During World War II, Rottnest Island was an important part of the defence of Fremantle port. Military fixtures including the railway, barracks, concrete lookouts, bunkers and four large guns positioned at Oliver Hill and Bickley Point became known as the "Rottnest Island Fortress". Much of this infrastructure was decommissioned after WWII and in the 1990s the gun emplacements and railway were extensively reconstructed. Today, you can set up camp in the old barracks, take a tour of the guns and tunnels, and journey to the battery on the train from Kingstown Barracks.

    Aboriginal History

    Rottnest Island has a long history with Wadjemup. The traditional owners of Rottnest Island are the Whadjuk Noongar people. The name for Rottnest Island in the Noongar language is Wadjemup, which means ‘place across the water where the spirits are’.

  • Rottnest Island enjoys Mediterranean-style climate, which means it’s pleasant and inviting all year round. During the summer (December to February), Rottnest Island sees an average temperature of mid-high 20°C. Rottnest Island is usually a few degrees cooler than Perth in summer and warmer in winter. During winter (from June to August), the average day time temperature is about 19°C.

    The temperature of the ocean around Rottnest Island is around 23°C in summer and about 18°C in winter. This is due to a phenomenon called Leeuwin Current, which flows along the west coast of Australia and keeps the water temperature warm.

  • With 63 beautiful beaches, Rottnest Island is an ideal getaway for those looking to lounge and relax in the sun. Rottnest has some of the best beaches in Australia, making it a must-see for beach lovers.

    With popular beaches such as Ricey Beach and Pinky Beach, you’re sure to find that idyllic location to chill out in the sun.

    Looking for the ideal beach for your Rottnest Island getaway? Use our guide to the best swimming, snorkelling and surfing spots on Rottnest Island.

  • Rottnest Island is known worldwide to be the home of the happiest animal on Earth – the quokka (setonix brachyurus). Close relatives of wallabies, these tiny animals are found all over Rottnest Island, where their survival is largely attributed to the exclusion of any natural predators.

    While the quokka is one of the rare animals that seem to have no fear of humans and will often approach people closely, island visitors are asked not to touch or feed them. These little marsupials are adorable and very photogenic. However, to keep everyone happy and smiling, please follow the #quokkaselfie instructions.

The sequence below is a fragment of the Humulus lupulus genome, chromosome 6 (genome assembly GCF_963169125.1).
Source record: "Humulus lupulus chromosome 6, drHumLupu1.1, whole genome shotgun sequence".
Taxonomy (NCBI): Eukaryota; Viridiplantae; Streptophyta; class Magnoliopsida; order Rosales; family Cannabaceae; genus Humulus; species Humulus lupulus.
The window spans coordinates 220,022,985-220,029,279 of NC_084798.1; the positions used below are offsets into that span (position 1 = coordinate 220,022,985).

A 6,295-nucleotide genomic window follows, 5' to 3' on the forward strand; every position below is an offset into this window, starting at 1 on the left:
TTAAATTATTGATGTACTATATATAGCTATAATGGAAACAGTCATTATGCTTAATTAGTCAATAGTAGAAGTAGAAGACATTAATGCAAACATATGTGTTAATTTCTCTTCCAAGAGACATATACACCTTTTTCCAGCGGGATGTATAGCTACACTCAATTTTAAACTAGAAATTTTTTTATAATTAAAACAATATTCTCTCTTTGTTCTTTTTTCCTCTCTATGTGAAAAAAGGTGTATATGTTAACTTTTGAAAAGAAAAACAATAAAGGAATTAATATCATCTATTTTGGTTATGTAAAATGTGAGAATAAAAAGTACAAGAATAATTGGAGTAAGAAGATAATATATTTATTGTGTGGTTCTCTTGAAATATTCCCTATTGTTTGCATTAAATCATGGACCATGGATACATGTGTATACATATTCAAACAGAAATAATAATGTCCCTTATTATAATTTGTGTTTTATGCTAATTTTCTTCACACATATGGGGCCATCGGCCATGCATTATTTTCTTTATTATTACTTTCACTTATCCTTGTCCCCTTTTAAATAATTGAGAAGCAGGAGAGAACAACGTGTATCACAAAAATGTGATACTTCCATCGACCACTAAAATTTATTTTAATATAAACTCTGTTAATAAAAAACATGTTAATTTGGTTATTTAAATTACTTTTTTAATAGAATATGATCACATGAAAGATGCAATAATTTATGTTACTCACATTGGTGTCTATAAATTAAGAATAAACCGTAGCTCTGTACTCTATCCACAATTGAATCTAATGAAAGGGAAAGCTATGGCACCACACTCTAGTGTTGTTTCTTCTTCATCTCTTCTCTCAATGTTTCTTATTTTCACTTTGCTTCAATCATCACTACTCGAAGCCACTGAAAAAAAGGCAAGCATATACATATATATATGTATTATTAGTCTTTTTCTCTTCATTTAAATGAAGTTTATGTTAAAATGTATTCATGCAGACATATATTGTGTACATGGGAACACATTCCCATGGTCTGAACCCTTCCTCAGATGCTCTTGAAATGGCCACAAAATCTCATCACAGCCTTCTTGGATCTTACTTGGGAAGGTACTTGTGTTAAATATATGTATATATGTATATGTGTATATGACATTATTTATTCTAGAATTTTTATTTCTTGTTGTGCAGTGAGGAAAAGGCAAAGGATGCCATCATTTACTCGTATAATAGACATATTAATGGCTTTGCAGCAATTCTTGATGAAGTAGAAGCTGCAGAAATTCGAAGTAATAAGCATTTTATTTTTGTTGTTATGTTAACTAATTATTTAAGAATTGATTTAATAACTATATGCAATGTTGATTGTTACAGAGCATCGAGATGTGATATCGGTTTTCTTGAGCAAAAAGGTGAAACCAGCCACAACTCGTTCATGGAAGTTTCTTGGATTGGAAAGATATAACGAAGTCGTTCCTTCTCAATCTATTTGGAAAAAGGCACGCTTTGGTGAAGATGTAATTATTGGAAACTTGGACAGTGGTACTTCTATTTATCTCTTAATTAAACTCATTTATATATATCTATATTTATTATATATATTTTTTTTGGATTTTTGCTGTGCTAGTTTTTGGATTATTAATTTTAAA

In addition to the quokka, Rottnest Island also has a beautiful array of wildlife. The Perth Canyon off Rottnest Island is one of the main habitats for blue whales in Australia. From September-November each year you can witness the annual migration of humpback whales.

    The island also plays host to a colony of New Zealand fur seals in residence at Cathedral Rocks. Pods of dolphins are regularly seen frolicking in the waters near the island. With the extensive reefs surrounding Rottnest Island, many species of coral, crustaceans, and fish can be found – you might even see an eagle ray cruising by.

  • Rottnest Island is currently undergoing a reforestation conservation program, focusing on growing and spreading Rottnest Island’s endemic floras to preserve them for future generations.

    There are three woodland tree species endemic to Rottnest Island – the Rottnest Island tea tree, the Rottnest Island pine, and the summer-scented wattle.

    Walking or biking across Rottnest Island during spring or summer is bound to introduce you to the bright, beautiful Rottnest Island daisy. These flowers are identified by their tiny blue flowers that sit above tall flower spikes.

    When strolling closer to the coastline of the island, you might come across some dune flora including beach spinifex, wild rosemary, and sea rocket.

  • Due to limited service on Rottnest Island, we reccommend downloading a map before travelling to the Island.

    Rottnest Map